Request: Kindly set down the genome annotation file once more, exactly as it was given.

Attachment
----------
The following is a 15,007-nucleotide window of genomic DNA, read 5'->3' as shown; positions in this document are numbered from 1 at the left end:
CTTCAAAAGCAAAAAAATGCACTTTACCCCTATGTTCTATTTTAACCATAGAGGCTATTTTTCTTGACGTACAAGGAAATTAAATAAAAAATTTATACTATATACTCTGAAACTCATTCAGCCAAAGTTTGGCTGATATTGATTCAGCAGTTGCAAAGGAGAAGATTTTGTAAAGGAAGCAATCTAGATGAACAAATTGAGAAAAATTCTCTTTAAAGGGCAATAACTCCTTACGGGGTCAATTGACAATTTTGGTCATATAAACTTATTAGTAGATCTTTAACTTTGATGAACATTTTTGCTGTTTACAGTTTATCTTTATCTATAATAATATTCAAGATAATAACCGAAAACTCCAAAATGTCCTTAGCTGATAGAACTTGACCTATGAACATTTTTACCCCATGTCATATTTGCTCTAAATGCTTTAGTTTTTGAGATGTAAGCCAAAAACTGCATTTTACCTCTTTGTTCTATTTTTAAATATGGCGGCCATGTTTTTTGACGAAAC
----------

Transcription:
The following is a 15,007-nucleotide window of genomic DNA, read 5'->3' as shown; positions in this document are numbered from 1 at the left end:
CTTCAAAAGCAAAAAAATGCACTTTACCCCTATGTTCTATTTTAACCATAGAGGCTATTTTTCTTGACGTACAAGGAAATTAAATAAAAAATTTATACTATATACTCTGAAACTCATTCAGCCAAAGTTTGGCTGATATTGATTCAGCAGTTGCAAAGGAGAAGATTTTGTAAAGGAAGCAATCTAGATGAACAAATTGAGAAAAATTCTCTTTAAAGGGCAATAACTCCTTACGGGGTCAATTGACAATTTTGGTCATATAAACTTATTAGTAGATCTTTAACTTTGATGAACATTTTTGCTGTTTACAGTTTATCTTTATCTATAATAATATTCAAGATAATAACCGAAAACTCCAAAATGTCCTTAGCTGATAGAACTTGACCTATGAACATTTTTACCCCATGTCATATTTGCTCTAAATGCTTTAGTTTTTGAGATGTAAGCCAAAAACTGCATTTTACCTCTTTGTTCTATTTTTAAATATGGCGGCCATGTTTTTTGACGAAAC